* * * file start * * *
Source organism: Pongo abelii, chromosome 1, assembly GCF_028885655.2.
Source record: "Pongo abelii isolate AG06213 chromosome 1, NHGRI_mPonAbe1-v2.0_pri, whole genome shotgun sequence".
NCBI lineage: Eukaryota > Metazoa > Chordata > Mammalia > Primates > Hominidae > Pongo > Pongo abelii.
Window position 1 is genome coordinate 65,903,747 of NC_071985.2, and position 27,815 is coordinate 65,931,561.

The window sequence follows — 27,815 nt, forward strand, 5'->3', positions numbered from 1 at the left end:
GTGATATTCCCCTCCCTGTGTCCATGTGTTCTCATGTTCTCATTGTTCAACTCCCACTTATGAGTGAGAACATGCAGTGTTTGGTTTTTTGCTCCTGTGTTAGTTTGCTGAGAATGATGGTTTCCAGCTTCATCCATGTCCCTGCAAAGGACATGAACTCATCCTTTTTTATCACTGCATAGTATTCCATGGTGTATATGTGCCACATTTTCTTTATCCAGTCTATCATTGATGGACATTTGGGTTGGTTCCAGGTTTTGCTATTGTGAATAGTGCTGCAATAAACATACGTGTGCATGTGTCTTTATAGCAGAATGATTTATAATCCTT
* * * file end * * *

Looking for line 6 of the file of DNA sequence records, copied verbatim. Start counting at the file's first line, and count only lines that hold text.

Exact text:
GTGATATTCCCCTCCCTGTGTCCATGTGTTCTCATGTTCTCATTGTTCAACTCCCACTTATGAGTGAGAACATGCAGTGTTTGGTTTTTTGCTCCTGTGTTAGTTTGCTGAGAATGATGGTTTCCAGCTTCATCCATGTCCCTGCAAAGGACATGAACTCATCCTTTTTTATCACTGCATAGTATTCCATGGTGTATATGTGCCACATTTTCTTTATCCAGTCTATCATTGATGGACATTTGGGTTGGTTCCAGGTTTTGCTATTGTGAATAGTGCTGCAATAAACATACGTGTGCATGTGTCTTTATAGCAGAATGATTTATAATCCTT